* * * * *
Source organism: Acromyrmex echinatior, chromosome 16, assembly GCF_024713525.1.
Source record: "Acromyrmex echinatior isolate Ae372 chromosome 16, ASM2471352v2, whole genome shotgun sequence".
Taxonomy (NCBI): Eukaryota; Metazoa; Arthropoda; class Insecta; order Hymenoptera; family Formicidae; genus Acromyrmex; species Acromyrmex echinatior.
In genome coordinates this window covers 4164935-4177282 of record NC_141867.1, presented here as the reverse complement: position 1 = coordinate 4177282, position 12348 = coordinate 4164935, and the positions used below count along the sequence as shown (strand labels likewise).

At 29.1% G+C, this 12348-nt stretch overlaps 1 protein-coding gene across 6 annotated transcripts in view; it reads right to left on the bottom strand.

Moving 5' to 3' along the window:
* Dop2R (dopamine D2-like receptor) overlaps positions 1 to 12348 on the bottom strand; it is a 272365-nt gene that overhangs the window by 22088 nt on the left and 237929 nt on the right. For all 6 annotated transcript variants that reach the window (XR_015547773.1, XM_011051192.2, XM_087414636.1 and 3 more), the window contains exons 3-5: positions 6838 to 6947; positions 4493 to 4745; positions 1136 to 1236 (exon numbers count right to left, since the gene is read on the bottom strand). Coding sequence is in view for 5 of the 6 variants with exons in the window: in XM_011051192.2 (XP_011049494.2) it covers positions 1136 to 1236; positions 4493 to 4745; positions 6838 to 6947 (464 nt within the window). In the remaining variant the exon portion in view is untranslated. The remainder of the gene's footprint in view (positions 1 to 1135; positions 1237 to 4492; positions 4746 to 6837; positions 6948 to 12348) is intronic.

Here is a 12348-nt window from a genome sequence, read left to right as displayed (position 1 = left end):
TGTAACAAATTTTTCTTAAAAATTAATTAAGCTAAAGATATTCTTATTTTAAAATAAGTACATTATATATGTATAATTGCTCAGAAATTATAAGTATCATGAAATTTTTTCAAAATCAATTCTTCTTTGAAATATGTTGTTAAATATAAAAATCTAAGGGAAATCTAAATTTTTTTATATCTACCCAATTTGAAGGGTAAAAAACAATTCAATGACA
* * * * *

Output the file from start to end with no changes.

Source organism: Acromyrmex echinatior, chromosome 16, assembly GCF_024713525.1.
Source record: "Acromyrmex echinatior isolate Ae372 chromosome 16, ASM2471352v2, whole genome shotgun sequence".
Taxonomy (NCBI): Eukaryota; Metazoa; Arthropoda; class Insecta; order Hymenoptera; family Formicidae; genus Acromyrmex; species Acromyrmex echinatior.
In genome coordinates this window covers 4164935-4177282 of record NC_141867.1, presented here as the reverse complement: position 1 = coordinate 4177282, position 12348 = coordinate 4164935, and the positions used below count along the sequence as shown (strand labels likewise).

At 29.1% G+C, this 12348-nt stretch overlaps 1 protein-coding gene across 6 annotated transcripts in view; it reads right to left on the bottom strand.

Moving 5' to 3' along the window:
* Dop2R (dopamine D2-like receptor) overlaps positions 1 to 12348 on the bottom strand; it is a 272365-nt gene that overhangs the window by 22088 nt on the left and 237929 nt on the right. For all 6 annotated transcript variants that reach the window (XR_015547773.1, XM_011051192.2, XM_087414636.1 and 3 more), the window contains exons 3-5: positions 6838 to 6947; positions 4493 to 4745; positions 1136 to 1236 (exon numbers count right to left, since the gene is read on the bottom strand). Coding sequence is in view for 5 of the 6 variants with exons in the window: in XM_011051192.2 (XP_011049494.2) it covers positions 1136 to 1236; positions 4493 to 4745; positions 6838 to 6947 (464 nt within the window). In the remaining variant the exon portion in view is untranslated. The remainder of the gene's footprint in view (positions 1 to 1135; positions 1237 to 4492; positions 4746 to 6837; positions 6948 to 12348) is intronic.

Here is a 12348-nt window from a genome sequence, read left to right as displayed (position 1 = left end):
TGTAACAAATTTTTCTTAAAAATTAATTAAGCTAAAGATATTCTTATTTTAAAATAAGTACATTATATATGTATAATTGCTCAGAAATTATAAGTATCATGAAATTTTTTCAAAATCAATTCTTCTTTGAAATATGTTGTTAAATATAAAAATCTAAGGGAAATCTAAATTTTTTTATATCTACCCAATTTGAAGGGTAAAAAACAATTCAATGACA